In an age before aircraft of any kind beyond a hot-air balloon, all travel beyond shore, and all delivery of cargo beyond shore relied on sailing ships and steamships. Before GPS, RADAR, satellites and transponders, mariners relied on maps, compasses, chronometers and sextants to find their way around the world. However accurate these aids might’ve been, arguably the most important maritime aid was the refracting telescope. Knowing where you were supposed to be, or where you had to go, or simply identifying where you were at all, was almost impossible without a telescope. Mariners needed powerful, long-distance vision-aids to help them scan everything from far-off flags, cliffs, hills, buildings, and other ships as they sailed around the world.

A Georgian-era telescope from the 1730s.

For all these reasons, from the 1600s up to the mid-20th century, telescopes were actually pretty important, and they were made by a wide range of manufacturers. Telescopes could see things great distances away, and with impressive clarity, important when you’ve sailed halfway around the world, and you’re trying to identify the harbour that you’re meant to dock at, which might be several dozen meters away. Mariners prized the telescopes, and on any given ship, they would’ve been among the most important and treasured possessions owned by the common sailor.

Telescopes were seen as the badge of office for sea-captains, admirals and naval officers, and such officers and captains might even receive telescopes from their colleagues as rewards for heroic deeds, tokens of good esteem, or presents to mark important events. In such instances, details of the deed or event which warranted the presentation of a telescope (which would’ve been an expensive item in its day!) would’ve been handsomely engraved on the barrel or draw-tubes of the telescope, as a form of commemoration.

The invention of the refracting telescope is generally attributed to famous Italian astronomer and engineer, Galileo Galilei, in the early 1600s. Whether or not this is true is up for some debate – chances are he probably invented the first one which was any good – as is often the case with great inventions – like the telephone, automobile and telegraph – great inventions can rarely be attributed to just one person.

At any rate, throughout the 1600s, from the time of Galileo, other inventors took his basic design and improved on it. Early telescopes were far from perfect – the images were often blurry, or even flipped upside down by the lenses! Knowing what type of lenses to use, and in what sequence they had to be placed would be worked out over the next century or so, until quality telescopes capable of clear views were developed.

Really early telescopes, such as those from the later 17th and early 18th century differed greatly from those of later decades in that they were much, much, much larger! The manufacturing limitations of the time meant that they could be several feet long, and quite heavy! It wasn’t until the later 1700s that collapsible telescopes which were more compact and also more powerful, were possible.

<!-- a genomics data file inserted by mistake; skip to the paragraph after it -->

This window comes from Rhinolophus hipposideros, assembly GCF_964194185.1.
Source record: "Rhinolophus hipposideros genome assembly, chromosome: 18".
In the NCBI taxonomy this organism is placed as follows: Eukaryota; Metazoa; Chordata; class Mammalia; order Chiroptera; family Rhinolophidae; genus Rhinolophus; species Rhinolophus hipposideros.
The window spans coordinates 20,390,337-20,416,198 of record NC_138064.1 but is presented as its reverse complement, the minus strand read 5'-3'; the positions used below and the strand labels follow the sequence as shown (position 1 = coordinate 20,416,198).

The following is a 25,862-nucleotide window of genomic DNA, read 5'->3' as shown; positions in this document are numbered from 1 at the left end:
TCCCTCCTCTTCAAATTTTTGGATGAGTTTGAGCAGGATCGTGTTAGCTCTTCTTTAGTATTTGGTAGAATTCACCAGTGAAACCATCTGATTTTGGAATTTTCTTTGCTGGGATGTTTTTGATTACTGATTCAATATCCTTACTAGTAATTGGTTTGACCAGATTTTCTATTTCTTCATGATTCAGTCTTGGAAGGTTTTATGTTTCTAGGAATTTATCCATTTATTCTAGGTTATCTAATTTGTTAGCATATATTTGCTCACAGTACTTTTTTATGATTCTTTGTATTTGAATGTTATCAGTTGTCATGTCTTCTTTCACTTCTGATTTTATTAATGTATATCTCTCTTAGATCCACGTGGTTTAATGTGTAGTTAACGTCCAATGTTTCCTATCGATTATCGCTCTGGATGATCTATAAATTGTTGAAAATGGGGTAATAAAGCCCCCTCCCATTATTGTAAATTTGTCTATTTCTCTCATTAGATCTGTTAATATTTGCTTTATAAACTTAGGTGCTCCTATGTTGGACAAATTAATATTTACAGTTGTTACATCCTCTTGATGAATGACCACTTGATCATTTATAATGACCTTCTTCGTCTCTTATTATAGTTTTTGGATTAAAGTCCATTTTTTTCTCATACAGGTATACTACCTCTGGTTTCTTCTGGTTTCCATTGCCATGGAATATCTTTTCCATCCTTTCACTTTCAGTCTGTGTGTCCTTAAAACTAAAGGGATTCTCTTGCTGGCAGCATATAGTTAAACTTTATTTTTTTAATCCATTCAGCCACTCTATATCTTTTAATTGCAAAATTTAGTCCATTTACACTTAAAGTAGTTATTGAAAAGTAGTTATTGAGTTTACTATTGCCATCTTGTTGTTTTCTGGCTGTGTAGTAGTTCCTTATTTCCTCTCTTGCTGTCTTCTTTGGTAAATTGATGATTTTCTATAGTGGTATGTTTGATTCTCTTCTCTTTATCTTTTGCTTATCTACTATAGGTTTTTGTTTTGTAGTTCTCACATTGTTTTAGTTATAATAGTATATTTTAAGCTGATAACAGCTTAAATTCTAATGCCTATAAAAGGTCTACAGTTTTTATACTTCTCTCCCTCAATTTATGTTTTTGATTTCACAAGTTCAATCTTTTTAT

Although they were primarily used at sea for navigation, spotting landmarks, reading signals and sighting far-off, potential dangers to the ship, telescopes were also used on land, both in warfare, and for recreation. Field commanders used them in battle to watch the progress and direction of combat and to direct troops, and people used them for sightseeing, birdwatching and other leisure activities. How these telescopes all differ will be covered later on.

Antique Telescopes – Materials and Construction

From their earliest days, right into the second half of the 20th century, the vast majority of telescopes – almost all of them – were made of brass. Brass tubing, brass coupling-rings, brass rims for the lenses, brass screws and fixtures and brass lens-shutters and caps. The decision to use brass was twofold – for one thing, brass was relatively cheap. For another, brass did not corrode or rust like other metals might. This made it ideal as the metal from which to make telescopes, which might spend years and decades at sea, surrounded by moisture, humidity and saltwater.

The barrels, rims, coupling-rings, draw-tubes and other components of a telescope were all made of brass and the lenses were made of glass. But antique telescopes often had another component in their construction, and that was the barrel-cladding.

The barrel is the main body of the telescope. To make it easier and more comfortable to hold for long periods of time, the brass tubing was often clad in another material. This would stop the hand from slipping on smooth metal and provide better grip, and would also stop your fingers freezing to the brass if the weather was particularly cold. Popular coverings included thin sheets of Morocco leather, and various types of wood. Wooden blocks were spun on a lathe and rounded off, then bored out into a tube and slipped onto the brass barrel before being either screwed, riveted or glued into place. Mahogany and rosewood were popular.